Nearly a century ago, the International News Service appropriated news articles from its competitor, the Associated Press, without expending time, labor, or money. Naturally, the Associated Press took exception to this anticompetitive business practice. To resolve the conflict, the Supreme Court created the hot news misappropriation tort, which proscribed the copying of breaking news items collected by a commercial competitor. Over the years, the hot news misappropriation tort has survived in spite of the oft-used critique that it seeks to protect the same rights and privileges as copyright infringement, and therefore should be rendered null and void by the copyright preemption section of the Copyright Act.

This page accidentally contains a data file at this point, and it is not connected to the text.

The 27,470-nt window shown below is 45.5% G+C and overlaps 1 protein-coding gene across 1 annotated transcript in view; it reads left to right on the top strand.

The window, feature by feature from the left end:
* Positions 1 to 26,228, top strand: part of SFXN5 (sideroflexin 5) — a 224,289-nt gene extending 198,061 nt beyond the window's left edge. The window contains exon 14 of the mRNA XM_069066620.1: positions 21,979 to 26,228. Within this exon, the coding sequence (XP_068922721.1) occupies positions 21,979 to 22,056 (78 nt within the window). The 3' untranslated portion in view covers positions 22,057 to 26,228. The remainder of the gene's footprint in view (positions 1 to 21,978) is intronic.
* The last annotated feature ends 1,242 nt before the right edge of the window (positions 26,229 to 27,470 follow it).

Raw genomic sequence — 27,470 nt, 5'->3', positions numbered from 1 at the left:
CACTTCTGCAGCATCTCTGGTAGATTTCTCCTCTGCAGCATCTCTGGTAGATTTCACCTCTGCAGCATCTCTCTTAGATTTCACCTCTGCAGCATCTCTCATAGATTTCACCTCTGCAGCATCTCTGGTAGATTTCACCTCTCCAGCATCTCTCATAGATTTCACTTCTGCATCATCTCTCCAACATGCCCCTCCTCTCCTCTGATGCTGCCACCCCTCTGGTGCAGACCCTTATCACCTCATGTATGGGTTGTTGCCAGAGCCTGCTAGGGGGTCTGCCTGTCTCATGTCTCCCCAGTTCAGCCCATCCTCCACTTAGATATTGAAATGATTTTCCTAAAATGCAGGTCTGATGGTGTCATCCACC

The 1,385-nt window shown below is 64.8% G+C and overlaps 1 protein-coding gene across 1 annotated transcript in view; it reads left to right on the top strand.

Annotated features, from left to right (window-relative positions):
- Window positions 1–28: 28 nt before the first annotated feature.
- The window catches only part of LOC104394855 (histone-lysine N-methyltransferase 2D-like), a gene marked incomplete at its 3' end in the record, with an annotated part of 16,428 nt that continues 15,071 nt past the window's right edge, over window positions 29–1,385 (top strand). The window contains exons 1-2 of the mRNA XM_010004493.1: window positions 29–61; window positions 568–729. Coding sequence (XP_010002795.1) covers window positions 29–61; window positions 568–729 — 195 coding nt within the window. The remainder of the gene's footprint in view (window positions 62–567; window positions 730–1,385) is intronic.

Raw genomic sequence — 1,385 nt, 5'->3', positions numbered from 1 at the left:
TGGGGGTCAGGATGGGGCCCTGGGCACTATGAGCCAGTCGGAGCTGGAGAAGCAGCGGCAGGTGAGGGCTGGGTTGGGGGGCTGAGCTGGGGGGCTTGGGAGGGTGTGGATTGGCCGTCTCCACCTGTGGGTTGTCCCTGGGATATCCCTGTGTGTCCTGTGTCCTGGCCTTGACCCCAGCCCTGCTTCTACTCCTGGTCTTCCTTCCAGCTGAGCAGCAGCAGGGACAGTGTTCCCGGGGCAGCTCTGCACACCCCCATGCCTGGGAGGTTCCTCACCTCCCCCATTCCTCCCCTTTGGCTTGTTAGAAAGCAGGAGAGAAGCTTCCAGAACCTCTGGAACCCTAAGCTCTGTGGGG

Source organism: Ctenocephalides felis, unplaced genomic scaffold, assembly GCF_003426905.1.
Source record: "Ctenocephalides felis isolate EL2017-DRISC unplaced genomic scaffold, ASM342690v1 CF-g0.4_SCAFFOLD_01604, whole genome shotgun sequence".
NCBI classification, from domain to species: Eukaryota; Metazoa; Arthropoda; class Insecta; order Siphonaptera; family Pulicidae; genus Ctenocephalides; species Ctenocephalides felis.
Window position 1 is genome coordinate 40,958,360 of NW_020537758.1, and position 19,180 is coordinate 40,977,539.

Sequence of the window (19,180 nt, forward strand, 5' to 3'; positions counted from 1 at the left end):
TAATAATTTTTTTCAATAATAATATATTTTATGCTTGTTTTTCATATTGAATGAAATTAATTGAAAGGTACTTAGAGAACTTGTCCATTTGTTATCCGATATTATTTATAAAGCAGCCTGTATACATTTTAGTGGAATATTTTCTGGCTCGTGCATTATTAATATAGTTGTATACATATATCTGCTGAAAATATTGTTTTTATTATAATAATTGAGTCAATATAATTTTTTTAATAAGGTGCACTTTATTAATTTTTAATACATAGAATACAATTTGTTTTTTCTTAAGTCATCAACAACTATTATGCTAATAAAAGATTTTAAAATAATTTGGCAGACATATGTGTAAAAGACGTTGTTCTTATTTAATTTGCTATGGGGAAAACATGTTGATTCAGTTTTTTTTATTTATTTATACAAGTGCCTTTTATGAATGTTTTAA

In 2011, the tort took center stage once again in Barclays Capital Inc. v. Theflyonthewall.com, as powerful investment banks sought to prevent an online financial news aggregator from appropriating its investment recommendations. Ultimately, the Second Circuit Court of Appeals ruled in favor of the financial aggregators, and called the continued viability of hot news misappropriation into question. In light of the Second Circuit’s recent decision, this article criticizes the Second Circuit for failing to recognize the qualitative differences between hot news misappropriation and copyright preemption. Specifically, hot news misappropriation rewards the diligent effort undertaken to collect the news with a limited right to publish news, at least while it remains valuable, while federal copyright laws reward originality by granting authors exclusive rights exercisable against anyone. Furthermore, in an effort to clearly delineate when hot news appropriation should survive copyright preemption, this article advocates for the use of a five-part extra element test.

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